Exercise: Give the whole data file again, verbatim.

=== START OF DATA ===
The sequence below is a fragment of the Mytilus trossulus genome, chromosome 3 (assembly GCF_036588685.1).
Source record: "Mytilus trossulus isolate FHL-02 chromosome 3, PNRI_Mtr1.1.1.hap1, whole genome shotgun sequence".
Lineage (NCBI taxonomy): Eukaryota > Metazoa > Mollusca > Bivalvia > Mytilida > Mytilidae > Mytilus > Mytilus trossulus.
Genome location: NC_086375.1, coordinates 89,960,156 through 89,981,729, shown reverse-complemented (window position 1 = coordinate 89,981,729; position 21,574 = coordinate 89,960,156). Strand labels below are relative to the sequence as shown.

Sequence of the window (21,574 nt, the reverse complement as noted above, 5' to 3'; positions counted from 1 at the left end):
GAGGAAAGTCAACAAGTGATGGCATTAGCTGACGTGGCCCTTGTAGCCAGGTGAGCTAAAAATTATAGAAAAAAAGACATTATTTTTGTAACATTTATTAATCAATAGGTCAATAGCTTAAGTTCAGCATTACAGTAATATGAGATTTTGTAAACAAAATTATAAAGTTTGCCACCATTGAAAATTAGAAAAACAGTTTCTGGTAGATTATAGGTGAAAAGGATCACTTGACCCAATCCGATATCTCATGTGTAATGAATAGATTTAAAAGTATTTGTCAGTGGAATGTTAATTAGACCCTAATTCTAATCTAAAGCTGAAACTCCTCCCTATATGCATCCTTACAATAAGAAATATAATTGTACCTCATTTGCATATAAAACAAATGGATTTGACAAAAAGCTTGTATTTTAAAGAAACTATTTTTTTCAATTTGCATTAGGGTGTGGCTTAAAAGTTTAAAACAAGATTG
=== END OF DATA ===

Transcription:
The sequence below is a fragment of the Mytilus trossulus genome, chromosome 3 (assembly GCF_036588685.1).
Source record: "Mytilus trossulus isolate FHL-02 chromosome 3, PNRI_Mtr1.1.1.hap1, whole genome shotgun sequence".
Lineage (NCBI taxonomy): Eukaryota > Metazoa > Mollusca > Bivalvia > Mytilida > Mytilidae > Mytilus > Mytilus trossulus.
Genome location: NC_086375.1, coordinates 89,960,156 through 89,981,729, shown reverse-complemented (window position 1 = coordinate 89,981,729; position 21,574 = coordinate 89,960,156). Strand labels below are relative to the sequence as shown.

Sequence of the window (21,574 nt, the reverse complement as noted above, 5' to 3'; positions counted from 1 at the left end):
GAGGAAAGTCAACAAGTGATGGCATTAGCTGACGTGGCCCTTGTAGCCAGGTGAGCTAAAAATTATAGAAAAAAAGACATTATTTTTGTAACATTTATTAATCAATAGGTCAATAGCTTAAGTTCAGCATTACAGTAATATGAGATTTTGTAAACAAAATTATAAAGTTTGCCACCATTGAAAATTAGAAAAACAGTTTCTGGTAGATTATAGGTGAAAAGGATCACTTGACCCAATCCGATATCTCATGTGTAATGAATAGATTTAAAAGTATTTGTCAGTGGAATGTTAATTAGACCCTAATTCTAATCTAAAGCTGAAACTCCTCCCTATATGCATCCTTACAATAAGAAATATAATTGTACCTCATTTGCATATAAAACAAATGGATTTGACAAAAAGCTTGTATTTTAAAGAAACTATTTTTTTCAATTTGCATTAGGGTGTGGCTTAAAAGTTTAAAACAAGATTG